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Kelly-Marie Pearce, UK Woman, Craved Sponges And Sand While Pregnant

Pregnant women are often told to mind their bodies' natural cues. But what happens when your body tells you to eat sponges and sand for breakfast?

Kelly-Marie Pearce had those peculiar cravings during both of her pregnancies, and she told The Sun that she'd fashion the ingredients into a vernacularly redundant sand-sandwich.

Her hankering for the peculiar meal began with one innocuous glance into a parrot cage. “I kept getting this weird taste in my mouth. I was craving something, then I saw the sand in the cage and knew what it was," Pearce, who's from from Wolverhampton, England, told The Sun.

She quickly grew addicted to sponges dipped in sand. Eventually, she was noshing her way through an entire packet of sponges a day.

However, Pearce's cravings weren't simply a matter of taste buds gone awry. She had pica, a craving for non-food substances, often including cornstarch, baking powder and dirt. Though more common among young children than adults, pica can occur during pregnancy, according to the National Institutes of Health.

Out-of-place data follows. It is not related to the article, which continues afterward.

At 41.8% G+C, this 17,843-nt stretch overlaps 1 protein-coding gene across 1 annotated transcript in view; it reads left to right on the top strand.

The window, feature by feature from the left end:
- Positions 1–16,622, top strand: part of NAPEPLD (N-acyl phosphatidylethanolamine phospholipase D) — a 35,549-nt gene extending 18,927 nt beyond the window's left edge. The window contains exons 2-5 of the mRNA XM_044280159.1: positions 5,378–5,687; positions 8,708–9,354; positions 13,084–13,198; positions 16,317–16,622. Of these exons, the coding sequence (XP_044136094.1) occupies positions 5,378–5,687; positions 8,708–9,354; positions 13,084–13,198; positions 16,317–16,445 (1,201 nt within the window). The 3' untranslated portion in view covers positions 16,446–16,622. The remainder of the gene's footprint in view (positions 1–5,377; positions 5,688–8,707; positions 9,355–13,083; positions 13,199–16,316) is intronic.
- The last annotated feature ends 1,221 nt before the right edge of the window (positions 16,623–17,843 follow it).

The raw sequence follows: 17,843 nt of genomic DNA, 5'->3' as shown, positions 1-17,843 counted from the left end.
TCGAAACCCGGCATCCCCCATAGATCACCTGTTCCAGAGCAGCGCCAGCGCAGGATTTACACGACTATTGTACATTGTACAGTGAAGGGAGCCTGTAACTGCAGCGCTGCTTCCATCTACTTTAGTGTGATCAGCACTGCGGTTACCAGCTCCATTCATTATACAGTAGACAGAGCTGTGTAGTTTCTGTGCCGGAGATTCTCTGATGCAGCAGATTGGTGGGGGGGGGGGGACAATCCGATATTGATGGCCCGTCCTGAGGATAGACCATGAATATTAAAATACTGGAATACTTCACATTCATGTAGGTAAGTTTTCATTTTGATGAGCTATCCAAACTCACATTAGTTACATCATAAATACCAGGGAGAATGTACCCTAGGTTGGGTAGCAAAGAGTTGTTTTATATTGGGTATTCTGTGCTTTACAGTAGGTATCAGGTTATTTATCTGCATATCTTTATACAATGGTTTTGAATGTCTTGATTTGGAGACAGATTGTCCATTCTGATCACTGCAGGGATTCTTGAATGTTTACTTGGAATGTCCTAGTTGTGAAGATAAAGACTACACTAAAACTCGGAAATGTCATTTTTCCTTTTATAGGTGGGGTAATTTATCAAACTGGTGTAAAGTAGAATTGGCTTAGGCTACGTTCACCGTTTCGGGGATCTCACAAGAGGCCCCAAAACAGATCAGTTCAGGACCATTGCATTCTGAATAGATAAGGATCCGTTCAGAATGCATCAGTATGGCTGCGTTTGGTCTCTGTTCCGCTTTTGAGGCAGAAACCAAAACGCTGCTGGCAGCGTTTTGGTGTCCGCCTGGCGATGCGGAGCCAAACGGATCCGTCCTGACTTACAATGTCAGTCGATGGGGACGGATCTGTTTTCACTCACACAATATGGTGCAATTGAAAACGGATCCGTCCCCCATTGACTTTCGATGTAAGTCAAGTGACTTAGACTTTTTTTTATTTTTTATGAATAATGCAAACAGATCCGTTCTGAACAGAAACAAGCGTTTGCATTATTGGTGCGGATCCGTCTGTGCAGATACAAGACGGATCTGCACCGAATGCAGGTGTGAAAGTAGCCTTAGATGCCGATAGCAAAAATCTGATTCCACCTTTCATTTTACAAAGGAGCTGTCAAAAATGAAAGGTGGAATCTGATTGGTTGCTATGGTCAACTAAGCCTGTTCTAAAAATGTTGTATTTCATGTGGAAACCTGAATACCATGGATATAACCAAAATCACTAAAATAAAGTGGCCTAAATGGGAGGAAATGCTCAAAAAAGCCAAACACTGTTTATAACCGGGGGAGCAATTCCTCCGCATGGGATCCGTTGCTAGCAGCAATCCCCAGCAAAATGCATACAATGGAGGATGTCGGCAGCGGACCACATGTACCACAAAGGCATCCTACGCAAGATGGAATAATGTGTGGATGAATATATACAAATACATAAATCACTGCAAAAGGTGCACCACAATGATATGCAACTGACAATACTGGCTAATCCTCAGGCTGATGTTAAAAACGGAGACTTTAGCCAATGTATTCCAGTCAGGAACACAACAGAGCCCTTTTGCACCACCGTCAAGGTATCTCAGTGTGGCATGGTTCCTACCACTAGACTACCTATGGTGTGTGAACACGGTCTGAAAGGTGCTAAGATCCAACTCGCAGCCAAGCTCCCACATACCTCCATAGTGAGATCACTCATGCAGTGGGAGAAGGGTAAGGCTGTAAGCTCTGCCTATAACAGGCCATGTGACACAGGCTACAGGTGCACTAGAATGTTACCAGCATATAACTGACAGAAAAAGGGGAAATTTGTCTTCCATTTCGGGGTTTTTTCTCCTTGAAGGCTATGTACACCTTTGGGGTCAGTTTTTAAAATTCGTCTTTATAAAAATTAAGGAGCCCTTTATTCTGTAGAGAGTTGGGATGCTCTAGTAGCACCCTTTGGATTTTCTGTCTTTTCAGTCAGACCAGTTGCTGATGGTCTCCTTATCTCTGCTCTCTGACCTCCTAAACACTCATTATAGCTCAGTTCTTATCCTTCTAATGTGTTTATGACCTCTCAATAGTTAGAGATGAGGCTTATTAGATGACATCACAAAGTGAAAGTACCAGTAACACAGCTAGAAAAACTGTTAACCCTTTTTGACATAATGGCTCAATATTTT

The NIH notes:

In some cases, a lack of certain nutrients, such as iron deficiency anemia and zinc deficiency, may trigger the unusual cravings. Pica may also occur in adults who crave a certain texture in their mouth.

In a 2011 interview with Public Radio International's "Living on Earth," Cornell professor Sera Young noted that most pica cravings are for "dry, powdery, absorptive" substances. Young, who also wrote a book on pica titled Craving Earth, postulated that pregnant women might crave these non-food substances to absorb "pathogens like viruses and bacteria and other harmful chemicals," thereby protecting their growing baby.

However, pica can be dangerous to pregnant women and their babies, causing a host of health risks such as obstruction of the bowel, tapeworms or premature birth, according to Psychology Today.

Luckily, both of Pearce's children were born healthy. Better still, her cravings went away after she gave birth, so she can take those seven packs of sponges off her weekly grocery list.

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